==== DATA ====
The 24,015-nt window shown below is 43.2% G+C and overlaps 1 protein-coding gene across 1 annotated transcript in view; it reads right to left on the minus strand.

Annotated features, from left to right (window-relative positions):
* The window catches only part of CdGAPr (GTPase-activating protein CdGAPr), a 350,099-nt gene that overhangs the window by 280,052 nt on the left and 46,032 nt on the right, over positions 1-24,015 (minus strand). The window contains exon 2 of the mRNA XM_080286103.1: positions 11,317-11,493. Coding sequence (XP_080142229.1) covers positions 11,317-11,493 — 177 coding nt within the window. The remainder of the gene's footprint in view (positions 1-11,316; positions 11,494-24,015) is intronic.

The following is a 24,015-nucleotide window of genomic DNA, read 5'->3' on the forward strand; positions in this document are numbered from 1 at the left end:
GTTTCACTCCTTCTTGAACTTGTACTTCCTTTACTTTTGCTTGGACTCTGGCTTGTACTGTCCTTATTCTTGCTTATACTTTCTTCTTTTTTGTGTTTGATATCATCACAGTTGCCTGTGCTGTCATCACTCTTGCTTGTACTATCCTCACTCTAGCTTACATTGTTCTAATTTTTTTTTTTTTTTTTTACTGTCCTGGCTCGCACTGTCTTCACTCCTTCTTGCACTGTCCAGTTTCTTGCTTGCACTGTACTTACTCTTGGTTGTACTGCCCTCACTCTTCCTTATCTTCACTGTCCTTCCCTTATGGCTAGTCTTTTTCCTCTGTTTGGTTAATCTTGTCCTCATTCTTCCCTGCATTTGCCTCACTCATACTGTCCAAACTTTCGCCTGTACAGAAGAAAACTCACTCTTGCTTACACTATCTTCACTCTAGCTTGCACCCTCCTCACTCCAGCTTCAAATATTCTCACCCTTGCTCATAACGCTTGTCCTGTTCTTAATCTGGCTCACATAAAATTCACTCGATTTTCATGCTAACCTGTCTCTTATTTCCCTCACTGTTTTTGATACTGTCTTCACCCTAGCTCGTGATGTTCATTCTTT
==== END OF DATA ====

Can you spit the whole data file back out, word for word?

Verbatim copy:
The 24,015-nt window shown below is 43.2% G+C and overlaps 1 protein-coding gene across 1 annotated transcript in view; it reads right to left on the minus strand.

Annotated features, from left to right (window-relative positions):
* The window catches only part of CdGAPr (GTPase-activating protein CdGAPr), a 350,099-nt gene that overhangs the window by 280,052 nt on the left and 46,032 nt on the right, over positions 1-24,015 (minus strand). The window contains exon 2 of the mRNA XM_080286103.1: positions 11,317-11,493. Coding sequence (XP_080142229.1) covers positions 11,317-11,493 — 177 coding nt within the window. The remainder of the gene's footprint in view (positions 1-11,316; positions 11,494-24,015) is intronic.

The following is a 24,015-nucleotide window of genomic DNA, read 5'->3' on the forward strand; positions in this document are numbered from 1 at the left end:
GTTTCACTCCTTCTTGAACTTGTACTTCCTTTACTTTTGCTTGGACTCTGGCTTGTACTGTCCTTATTCTTGCTTATACTTTCTTCTTTTTTGTGTTTGATATCATCACAGTTGCCTGTGCTGTCATCACTCTTGCTTGTACTATCCTCACTCTAGCTTACATTGTTCTAATTTTTTTTTTTTTTTTTTACTGTCCTGGCTCGCACTGTCTTCACTCCTTCTTGCACTGTCCAGTTTCTTGCTTGCACTGTACTTACTCTTGGTTGTACTGCCCTCACTCTTCCTTATCTTCACTGTCCTTCCCTTATGGCTAGTCTTTTTCCTCTGTTTGGTTAATCTTGTCCTCATTCTTCCCTGCATTTGCCTCACTCATACTGTCCAAACTTTCGCCTGTACAGAAGAAAACTCACTCTTGCTTACACTATCTTCACTCTAGCTTGCACCCTCCTCACTCCAGCTTCAAATATTCTCACCCTTGCTCATAACGCTTGTCCTGTTCTTAATCTGGCTCACATAAAATTCACTCGATTTTCATGCTAACCTGTCTCTTATTTCCCTCACTGTTTTTGATACTGTCTTCACCCTAGCTCGTGATGTTCATTCTTT